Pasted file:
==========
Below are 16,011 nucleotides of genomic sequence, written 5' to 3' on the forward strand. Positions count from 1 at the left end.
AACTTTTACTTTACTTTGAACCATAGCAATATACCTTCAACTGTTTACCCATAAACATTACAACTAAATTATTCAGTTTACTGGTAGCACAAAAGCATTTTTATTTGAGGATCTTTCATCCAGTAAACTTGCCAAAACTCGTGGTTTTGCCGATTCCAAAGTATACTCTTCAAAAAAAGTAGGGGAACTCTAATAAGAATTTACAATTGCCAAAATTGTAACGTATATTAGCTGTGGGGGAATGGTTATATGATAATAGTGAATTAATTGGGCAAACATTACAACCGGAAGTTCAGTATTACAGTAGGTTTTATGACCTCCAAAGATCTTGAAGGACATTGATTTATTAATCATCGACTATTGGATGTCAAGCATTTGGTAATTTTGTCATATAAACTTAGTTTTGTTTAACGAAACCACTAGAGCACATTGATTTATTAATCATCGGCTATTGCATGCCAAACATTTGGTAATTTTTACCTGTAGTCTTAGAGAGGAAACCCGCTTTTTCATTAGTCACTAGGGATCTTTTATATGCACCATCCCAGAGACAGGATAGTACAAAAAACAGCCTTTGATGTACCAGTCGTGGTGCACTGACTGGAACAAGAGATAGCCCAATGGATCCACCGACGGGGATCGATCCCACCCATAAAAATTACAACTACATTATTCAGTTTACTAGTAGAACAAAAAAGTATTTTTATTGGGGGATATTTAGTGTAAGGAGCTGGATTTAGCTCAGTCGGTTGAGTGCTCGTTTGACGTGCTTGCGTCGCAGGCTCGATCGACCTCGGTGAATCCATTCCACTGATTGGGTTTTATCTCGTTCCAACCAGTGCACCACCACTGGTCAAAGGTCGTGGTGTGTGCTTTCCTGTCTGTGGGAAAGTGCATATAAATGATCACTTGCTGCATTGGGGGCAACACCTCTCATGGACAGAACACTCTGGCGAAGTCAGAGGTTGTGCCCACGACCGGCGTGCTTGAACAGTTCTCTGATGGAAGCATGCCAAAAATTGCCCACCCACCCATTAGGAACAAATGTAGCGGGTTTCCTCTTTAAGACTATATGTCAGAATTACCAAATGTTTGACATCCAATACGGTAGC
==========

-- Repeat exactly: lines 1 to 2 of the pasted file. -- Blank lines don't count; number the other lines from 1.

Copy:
Below are 16,011 nucleotides of genomic sequence, written 5' to 3' on the forward strand. Positions count from 1 at the left end.
AACTTTTACTTTACTTTGAACCATAGCAATATACCTTCAACTGTTTACCCATAAACATTACAACTAAATTATTCAGTTTACTGGTAGCACAAAAGCATTTTTATTTGAGGATCTTTCATCCAGTAAACTTGCCAAAACTCGTGGTTTTGCCGATTCCAAAGTATACTCTTCAAAAAAAGTAGGGGAACTCTAATAAGAATTTACAATTGCCAAAATTGTAACGTATATTAGCTGTGGGGGAATGGTTATATGATAATAGTGAATTAATTGGGCAAACATTACAACCGGAAGTTCAGTATTACAGTAGGTTTTATGACCTCCAAAGATCTTGAAGGACATTGATTTATTAATCATCGACTATTGGATGTCAAGCATTTGGTAATTTTGTCATATAAACTTAGTTTTGTTTAACGAAACCACTAGAGCACATTGATTTATTAATCATCGGCTATTGCATGCCAAACATTTGGTAATTTTTACCTGTAGTCTTAGAGAGGAAACCCGCTTTTTCATTAGTCACTAGGGATCTTTTATATGCACCATCCCAGAGACAGGATAGTACAAAAAACAGCCTTTGATGTACCAGTCGTGGTGCACTGACTGGAACAAGAGATAGCCCAATGGATCCACCGACGGGGATCGATCCCACCCATAAAAATTACAACTACATTATTCAGTTTACTAGTAGAACAAAAAAGTATTTTTATTGGGGGATATTTAGTGTAAGGAGCTGGATTTAGCTCAGTCGGTTGAGTGCTCGTTTGACGTGCTTGCGTCGCAGGCTCGATCGACCTCGGTGAATCCATTCCACTGATTGGGTTTTATCTCGTTCCAACCAGTGCACCACCACTGGTCAAAGGTCGTGGTGTGTGCTTTCCTGTCTGTGGGAAAGTGCATATAAATGATCACTTGCTGCATTGGGGGCAACACCTCTCATGGACAGAACACTCTGGCGAAGTCAGAGGTTGTGCCCACGACCGGCGTGCTTGAACAGTTCTCTGATGGAAGCATGCCAAAAATTGCCCACCCACCCATTAGGAACAAATGTAGCGGGTTTCCTCTTTAAGACTATATGTCAGAATTACCAAATGTTTGACATCCAATACGGTAGC